What an amazing journey it was. If you ever get the chance to hangout with 90 of your 10th cousins for a weekend, I highly recommend it. The family reunion featured a harp ensemble, Irish step dancers, a trip to the ancestral estate, and a gala dinner on the Kinsale harbor. It was magical. The photo above was taken in the graveyard surrounding the Church of Ireland in Nohoval where they hosted a special "welcome home!" service for our family. Everywhere we went we were asked to "mind the nettles and the brambles," as they really are quite painful.
I want to tell you, however, about one of the most special hours of the trip. There were many, many special memories, so I have to break them up into time increments in order to not feel the pressure of picking favorites. We had a very special two hours with my parents in the Open Gate Brewery in Dublin, and I had a very special evening singing with a group of very drunk Irishfolk in a bar in Kinsale. Let me tell you, though, about one of the most special single hours of the trip for me. Indeed, it also involves drinking.
To set the scene: we are in Kinsale, County Cork. It's a small and charming harbor town with a medieval town center. It's early June. The weather has been mostly warm and sunny, but the winds have changed and it is suddenly quite cold and a misty rain is falling. You have just returned from a bus trip around the countryside and you have one hour before you have to be at dinner. You decide to take a walk around town.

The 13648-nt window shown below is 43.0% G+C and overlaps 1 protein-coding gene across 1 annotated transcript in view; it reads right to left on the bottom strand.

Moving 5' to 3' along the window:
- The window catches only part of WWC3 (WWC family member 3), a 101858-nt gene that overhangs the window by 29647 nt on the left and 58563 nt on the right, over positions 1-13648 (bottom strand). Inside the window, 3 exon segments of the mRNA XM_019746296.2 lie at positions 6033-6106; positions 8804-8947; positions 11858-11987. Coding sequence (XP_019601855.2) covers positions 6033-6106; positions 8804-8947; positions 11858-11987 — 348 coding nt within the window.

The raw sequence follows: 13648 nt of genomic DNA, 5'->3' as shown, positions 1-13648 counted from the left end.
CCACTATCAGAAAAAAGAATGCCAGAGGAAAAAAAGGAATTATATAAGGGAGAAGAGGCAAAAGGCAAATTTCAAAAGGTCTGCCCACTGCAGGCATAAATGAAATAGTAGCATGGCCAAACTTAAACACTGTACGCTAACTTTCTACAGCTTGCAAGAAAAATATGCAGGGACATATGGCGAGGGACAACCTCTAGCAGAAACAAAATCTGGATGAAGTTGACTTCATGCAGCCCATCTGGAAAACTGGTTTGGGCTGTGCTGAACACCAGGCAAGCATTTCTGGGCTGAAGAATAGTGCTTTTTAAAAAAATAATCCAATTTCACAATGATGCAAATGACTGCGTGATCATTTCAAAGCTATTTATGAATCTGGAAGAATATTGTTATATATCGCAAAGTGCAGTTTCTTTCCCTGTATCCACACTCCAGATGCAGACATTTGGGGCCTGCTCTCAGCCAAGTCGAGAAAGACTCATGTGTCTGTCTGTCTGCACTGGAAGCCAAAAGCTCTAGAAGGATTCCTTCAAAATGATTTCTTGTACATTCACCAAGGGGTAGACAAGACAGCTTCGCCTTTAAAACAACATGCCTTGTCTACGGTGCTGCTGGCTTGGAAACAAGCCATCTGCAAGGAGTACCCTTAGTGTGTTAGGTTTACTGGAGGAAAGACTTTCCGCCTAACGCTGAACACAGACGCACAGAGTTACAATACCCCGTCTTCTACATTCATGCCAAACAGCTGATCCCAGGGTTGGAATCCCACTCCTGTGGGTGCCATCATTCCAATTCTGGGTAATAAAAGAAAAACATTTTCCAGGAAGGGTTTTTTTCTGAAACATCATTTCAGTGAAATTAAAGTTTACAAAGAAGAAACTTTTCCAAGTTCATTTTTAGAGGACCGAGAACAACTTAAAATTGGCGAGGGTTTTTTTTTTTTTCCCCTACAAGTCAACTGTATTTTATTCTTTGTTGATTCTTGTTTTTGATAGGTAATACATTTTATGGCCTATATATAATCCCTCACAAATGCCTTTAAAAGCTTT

It's a great town. It's full of colorful buildings and quirky shops. As you walk, however, the rain starts coming down harder and harder until you are standing right in the middle of a proper Irish summer storm.
You are cold. You are wet. Then suddenly you see the Grey Hound.
The Grey Hound seems to reach its old (established 1690!), weathered, metaphorical hand to you and draw you into the warmth of the pub. There are four other people in the place, and they are all standing watching the soccer game on the TV. You take a seat at the bar and look around. The lights are down low, but they throw a warm glow on the peeling red and green paint on the walls. None of the light fixtures matches. There are nautical-themed decorations on the walls. The marks on the old wooden bar reveal that many pints have made the journey from the publican's tap to the customer's hand. You decide to add a mark to the bar.*
*This is not true, you used a coaster because you are not a barbarian.
You get a Murphy's, your wife gets a Jameson on the rocks. You can hear the rain tapping on the window next to you, but you are warm and happy in the pub listening to four brogues discussing the Euro Cup. There is no place in the world you would rather be than leaning on this mottled bar with your love and your pint of Murphy's.
When you ask to settle up, you realize that you have exact change for your drinks. No more, no less. Clearly, fate brought you to this pub.
Less than an hour later you are back at the hotel ready for dinner, full of beer and full of the happiness one finds so quickly in Ireland.